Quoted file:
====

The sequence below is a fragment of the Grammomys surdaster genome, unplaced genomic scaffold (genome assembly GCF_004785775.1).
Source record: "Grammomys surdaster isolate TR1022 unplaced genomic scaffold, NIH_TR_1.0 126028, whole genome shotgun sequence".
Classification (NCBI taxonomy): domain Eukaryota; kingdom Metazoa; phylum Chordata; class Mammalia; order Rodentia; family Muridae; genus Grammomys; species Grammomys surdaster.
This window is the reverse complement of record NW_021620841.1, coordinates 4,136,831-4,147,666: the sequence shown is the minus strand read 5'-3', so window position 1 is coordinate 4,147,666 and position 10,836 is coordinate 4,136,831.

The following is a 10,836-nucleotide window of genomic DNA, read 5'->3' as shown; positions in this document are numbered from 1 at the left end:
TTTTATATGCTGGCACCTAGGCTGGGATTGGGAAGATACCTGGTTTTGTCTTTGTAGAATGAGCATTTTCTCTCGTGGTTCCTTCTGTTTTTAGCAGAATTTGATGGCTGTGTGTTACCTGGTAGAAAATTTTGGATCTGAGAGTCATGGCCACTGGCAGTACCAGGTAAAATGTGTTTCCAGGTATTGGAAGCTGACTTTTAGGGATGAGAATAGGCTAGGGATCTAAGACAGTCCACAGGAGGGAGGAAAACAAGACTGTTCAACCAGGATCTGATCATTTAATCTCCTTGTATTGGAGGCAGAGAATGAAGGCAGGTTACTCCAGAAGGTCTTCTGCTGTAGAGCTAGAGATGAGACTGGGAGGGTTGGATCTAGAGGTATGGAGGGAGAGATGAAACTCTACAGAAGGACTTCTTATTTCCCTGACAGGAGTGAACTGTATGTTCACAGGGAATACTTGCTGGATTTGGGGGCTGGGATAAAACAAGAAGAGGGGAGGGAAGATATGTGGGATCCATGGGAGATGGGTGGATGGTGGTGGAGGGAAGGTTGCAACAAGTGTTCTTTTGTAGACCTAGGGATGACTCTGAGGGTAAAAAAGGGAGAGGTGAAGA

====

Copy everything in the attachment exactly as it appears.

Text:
The sequence below is a fragment of the Grammomys surdaster genome, unplaced genomic scaffold (genome assembly GCF_004785775.1).
Source record: "Grammomys surdaster isolate TR1022 unplaced genomic scaffold, NIH_TR_1.0 126028, whole genome shotgun sequence".
Classification (NCBI taxonomy): domain Eukaryota; kingdom Metazoa; phylum Chordata; class Mammalia; order Rodentia; family Muridae; genus Grammomys; species Grammomys surdaster.
This window is the reverse complement of record NW_021620841.1, coordinates 4,136,831-4,147,666: the sequence shown is the minus strand read 5'-3', so window position 1 is coordinate 4,147,666 and position 10,836 is coordinate 4,136,831.

The following is a 10,836-nucleotide window of genomic DNA, read 5'->3' as shown; positions in this document are numbered from 1 at the left end:
TTTTATATGCTGGCACCTAGGCTGGGATTGGGAAGATACCTGGTTTTGTCTTTGTAGAATGAGCATTTTCTCTCGTGGTTCCTTCTGTTTTTAGCAGAATTTGATGGCTGTGTGTTACCTGGTAGAAAATTTTGGATCTGAGAGTCATGGCCACTGGCAGTACCAGGTAAAATGTGTTTCCAGGTATTGGAAGCTGACTTTTAGGGATGAGAATAGGCTAGGGATCTAAGACAGTCCACAGGAGGGAGGAAAACAAGACTGTTCAACCAGGATCTGATCATTTAATCTCCTTGTATTGGAGGCAGAGAATGAAGGCAGGTTACTCCAGAAGGTCTTCTGCTGTAGAGCTAGAGATGAGACTGGGAGGGTTGGATCTAGAGGTATGGAGGGAGAGATGAAACTCTACAGAAGGACTTCTTATTTCCCTGACAGGAGTGAACTGTATGTTCACAGGGAATACTTGCTGGATTTGGGGGCTGGGATAAAACAAGAAGAGGGGAGGGAAGATATGTGGGATCCATGGGAGATGGGTGGATGGTGGTGGAGGGAAGGTTGCAACAAGTGTTCTTTTGTAGACCTAGGGATGACTCTGAGGGTAAAAAAGGGAGAGGTGAAGA